The second week of my Egypt adventure took me to the Titanic Resort Hotel and Aqua park in Hurghada, on the Red Sea. It took about 5 or 6 hours to get there from Luxor, by coach. There were several other people from the cruise on the coach so we kept each other entertained through the endless miles of deserty nothingness. Sadly, we were all booked into different hotels. The travel agent (flightsandpackages.com) really could have made more of an effort to keep people together. It would have improved that week immeasurably.
The hotel, like all the others in Hurghada, is huge. It's built to look like the Titanic, except that it isn't sinking, fortunately. My room was clean and very spacious with a view out onto the enormous swimming pool. The aqua park section was over the other side and full of kids having a great time. The main pool was empty most of the time.
Note that 5 star accommodation in Egypt is not the same as 5 star anywhere else! 3 stars is a more accurate rating.
The hotel seemed to be fully booked but most of the holiday makers were German and Russian. English voices were few and far between. Any thoughts I had of visiting Russia on this trip have been deleted. I know it's wrong to generalise but....... rude, no style and definitely no class. (And I don't mean 'class' in a Karl Marx sort of way.) Even the Egyptians don't like them.
A major drawback in the hotel is that it only has one restaurant. Queues and crowding were the norm. Unless you're a bogan Russian, of course, then you just barge in regardless. Several times I got up halfway through my meal to go get a drink or whatever, to return to my seat to find everything cleared away by the staff and someone else in situ. Perhaps they should provide trays so people can get everything they need at once and so keep their seat till they've finished.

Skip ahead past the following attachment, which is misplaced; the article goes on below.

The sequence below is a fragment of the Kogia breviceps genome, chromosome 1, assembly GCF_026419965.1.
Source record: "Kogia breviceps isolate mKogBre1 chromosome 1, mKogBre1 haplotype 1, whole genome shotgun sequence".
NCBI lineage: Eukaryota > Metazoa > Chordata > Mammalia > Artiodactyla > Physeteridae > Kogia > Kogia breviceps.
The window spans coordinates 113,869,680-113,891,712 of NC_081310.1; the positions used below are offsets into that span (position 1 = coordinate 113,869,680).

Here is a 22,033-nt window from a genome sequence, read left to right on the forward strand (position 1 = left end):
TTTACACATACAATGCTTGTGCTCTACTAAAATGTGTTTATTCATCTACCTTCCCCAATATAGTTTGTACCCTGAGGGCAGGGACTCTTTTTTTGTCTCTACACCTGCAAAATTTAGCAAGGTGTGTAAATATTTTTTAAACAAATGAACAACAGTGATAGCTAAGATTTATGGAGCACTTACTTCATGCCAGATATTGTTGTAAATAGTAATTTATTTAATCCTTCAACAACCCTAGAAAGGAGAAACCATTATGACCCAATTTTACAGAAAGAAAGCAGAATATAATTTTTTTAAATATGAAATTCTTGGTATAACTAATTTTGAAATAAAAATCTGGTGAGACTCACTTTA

Lack of decent internet is also a problem. There are three computers for hire in the games room. 4 pounds (GBP, or 30 Egyptian pounds) an hour. The guy who runs the computers doesn't turn up till about 1pm. It's also hit and miss as to whether the server and/or connection will work properly.
I spent the first couple of days just lazing about, reading by the pool mostly.
I booked a trip to Cairo to see the Pyramids and Sphinx on the third day. Up at 1am to get on the coach for the long, long ride to Cairo - about 7 or 8 hours. There weren't enough English on the trip to have our own coach so we were put on a German coach. The guide spoke German the whole way, only occasionally remembering to let us up the back know what was going on. We did pick up an English guide once we arrived in Cairo.
First stop was the oldest mosque in Cairo (and Africa I think). We were immediately segregated according to gender. Women had to put on ridiculous green hooded cloaks before we were allowed to enter. There's a whole section of the mosque hidden behind a wooden wall - that's where the women pray. I wasn't impressed.
Next stop was the museum. Once again, we all had to leave all camera equipment behind. That always makes me nervous. But it was all still there when we'd finished. Inside, we were whisked from one exhibit to another at ridiculous speed. I did get to see Tutankhamun's mask and gold sarcophagi. Very impressive!
From there we were taken to a restaurant, somewhere in Cairo, for lunch. Food was provided but we had to pay for drinks. The manager wasn't happy that we were all drinking bottled water from the hotel.
From there it was off to the Pyramids of Giza. I've always wanted to see them and now I can say I have! I was surprised at how close they are to Cairo itself. To be honest, I think the temples at Luxor and Abu Simbel are more interesting to look at. The pyramids are impressive though. The size of the blocks of stone they're made with is enormous. I didn't go inside: the entrance is tiny and there were hundreds of people all trying to crowd inside. Seeing the outside was enough for me.